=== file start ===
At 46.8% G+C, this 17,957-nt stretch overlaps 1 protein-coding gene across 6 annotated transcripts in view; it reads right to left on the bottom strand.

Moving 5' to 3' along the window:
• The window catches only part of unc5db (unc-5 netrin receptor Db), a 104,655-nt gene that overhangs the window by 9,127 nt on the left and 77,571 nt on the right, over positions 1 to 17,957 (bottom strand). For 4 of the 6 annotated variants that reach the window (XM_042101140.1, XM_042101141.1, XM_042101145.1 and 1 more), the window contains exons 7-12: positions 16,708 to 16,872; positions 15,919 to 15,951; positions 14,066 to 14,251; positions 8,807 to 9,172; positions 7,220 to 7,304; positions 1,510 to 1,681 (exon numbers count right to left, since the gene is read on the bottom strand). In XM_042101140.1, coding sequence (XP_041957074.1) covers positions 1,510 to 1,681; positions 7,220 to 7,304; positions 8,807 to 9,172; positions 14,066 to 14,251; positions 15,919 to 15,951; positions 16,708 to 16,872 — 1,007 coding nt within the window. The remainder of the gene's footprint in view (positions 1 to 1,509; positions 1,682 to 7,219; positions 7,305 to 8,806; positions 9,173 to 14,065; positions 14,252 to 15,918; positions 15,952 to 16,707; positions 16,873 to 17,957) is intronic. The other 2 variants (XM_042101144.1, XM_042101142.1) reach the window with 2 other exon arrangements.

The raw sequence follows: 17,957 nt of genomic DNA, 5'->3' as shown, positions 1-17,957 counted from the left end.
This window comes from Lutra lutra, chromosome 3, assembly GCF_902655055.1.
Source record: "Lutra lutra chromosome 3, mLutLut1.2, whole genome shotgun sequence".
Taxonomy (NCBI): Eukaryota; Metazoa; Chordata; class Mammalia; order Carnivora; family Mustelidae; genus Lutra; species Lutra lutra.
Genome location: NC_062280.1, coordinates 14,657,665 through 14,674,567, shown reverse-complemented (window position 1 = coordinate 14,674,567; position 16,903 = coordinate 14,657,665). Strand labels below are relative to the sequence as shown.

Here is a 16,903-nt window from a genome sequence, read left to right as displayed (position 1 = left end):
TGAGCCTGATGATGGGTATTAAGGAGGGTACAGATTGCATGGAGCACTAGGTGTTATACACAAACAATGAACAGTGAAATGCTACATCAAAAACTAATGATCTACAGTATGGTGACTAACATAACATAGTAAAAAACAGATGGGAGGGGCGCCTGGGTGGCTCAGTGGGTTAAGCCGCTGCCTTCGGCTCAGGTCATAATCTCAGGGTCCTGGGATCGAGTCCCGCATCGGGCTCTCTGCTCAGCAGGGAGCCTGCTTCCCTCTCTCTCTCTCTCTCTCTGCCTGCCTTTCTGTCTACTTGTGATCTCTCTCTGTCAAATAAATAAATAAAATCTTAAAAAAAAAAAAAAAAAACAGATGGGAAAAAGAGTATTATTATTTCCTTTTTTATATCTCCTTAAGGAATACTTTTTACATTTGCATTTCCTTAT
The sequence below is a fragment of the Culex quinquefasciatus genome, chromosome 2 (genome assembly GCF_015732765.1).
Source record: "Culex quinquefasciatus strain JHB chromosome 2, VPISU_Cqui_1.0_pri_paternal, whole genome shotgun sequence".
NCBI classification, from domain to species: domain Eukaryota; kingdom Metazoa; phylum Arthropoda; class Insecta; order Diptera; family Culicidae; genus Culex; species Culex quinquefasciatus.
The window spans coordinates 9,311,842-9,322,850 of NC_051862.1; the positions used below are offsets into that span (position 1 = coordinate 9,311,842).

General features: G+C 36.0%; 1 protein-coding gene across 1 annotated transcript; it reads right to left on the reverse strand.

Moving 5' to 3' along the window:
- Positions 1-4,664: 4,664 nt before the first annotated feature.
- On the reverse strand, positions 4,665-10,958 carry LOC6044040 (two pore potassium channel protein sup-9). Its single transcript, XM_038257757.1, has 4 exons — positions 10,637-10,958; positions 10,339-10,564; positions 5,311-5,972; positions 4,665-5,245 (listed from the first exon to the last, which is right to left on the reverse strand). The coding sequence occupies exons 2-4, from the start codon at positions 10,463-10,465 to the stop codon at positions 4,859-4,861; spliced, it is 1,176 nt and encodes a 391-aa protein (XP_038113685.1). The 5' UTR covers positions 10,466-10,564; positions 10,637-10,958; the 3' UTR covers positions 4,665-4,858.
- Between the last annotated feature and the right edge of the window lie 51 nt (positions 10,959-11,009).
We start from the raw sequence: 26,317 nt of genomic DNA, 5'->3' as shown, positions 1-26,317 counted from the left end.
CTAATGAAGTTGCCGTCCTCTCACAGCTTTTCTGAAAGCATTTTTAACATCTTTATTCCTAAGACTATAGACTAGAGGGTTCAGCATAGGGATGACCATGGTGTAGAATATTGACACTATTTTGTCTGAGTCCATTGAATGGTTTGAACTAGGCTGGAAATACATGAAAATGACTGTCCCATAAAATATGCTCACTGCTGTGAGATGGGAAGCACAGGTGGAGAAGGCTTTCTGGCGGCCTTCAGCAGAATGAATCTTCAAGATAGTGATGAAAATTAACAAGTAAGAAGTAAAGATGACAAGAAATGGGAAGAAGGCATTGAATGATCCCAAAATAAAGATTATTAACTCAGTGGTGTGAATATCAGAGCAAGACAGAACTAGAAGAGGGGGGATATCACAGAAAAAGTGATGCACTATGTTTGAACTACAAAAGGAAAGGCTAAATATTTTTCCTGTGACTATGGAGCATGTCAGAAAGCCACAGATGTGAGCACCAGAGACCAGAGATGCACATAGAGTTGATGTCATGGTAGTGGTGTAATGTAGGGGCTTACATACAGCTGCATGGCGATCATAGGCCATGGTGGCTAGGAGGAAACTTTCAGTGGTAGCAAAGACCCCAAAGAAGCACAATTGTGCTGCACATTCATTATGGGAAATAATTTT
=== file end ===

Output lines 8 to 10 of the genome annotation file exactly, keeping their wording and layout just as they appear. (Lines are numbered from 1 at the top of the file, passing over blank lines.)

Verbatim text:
Genome location: NC_062280.1, coordinates 14,657,665 through 14,674,567, shown reverse-complemented (window position 1 = coordinate 14,674,567; position 16,903 = coordinate 14,657,665). Strand labels below are relative to the sequence as shown.

Here is a 16,903-nt window from a genome sequence, read left to right as displayed (position 1 = left end):
TGAGCCTGATGATGGGTATTAAGGAGGGTACAGATTGCATGGAGCACTAGGTGTTATACACAAACAATGAACAGTGAAATGCTACATCAAAAACTAATGATCTACAGTATGGTGACTAACATAACATAGTAAAAAACAGATGGGAGGGGCGCCTGGGTGGCTCAGTGGGTTAAGCCGCTGCCTTCGGCTCAGGTCATAATCTCAGGGTCCTGGGATCGAGTCCCGCATCGGGCTCTCTGCTCAGCAGGGAGCCTGCTTCCCTCTCTCTCTCTCTCTCTCTGCCTGCCTTTCTGTCTACTTGTGATCTCTCTCTGTCAAATAAATAAATAAAATCTTAAAAAAAAAAAAAAAAAACAGATGGGAAAAAGAGTATTATTATTTCCTTTTTTATATCTCCTTAAGGAATACTTTTTACATTTGCATTTCCTTAT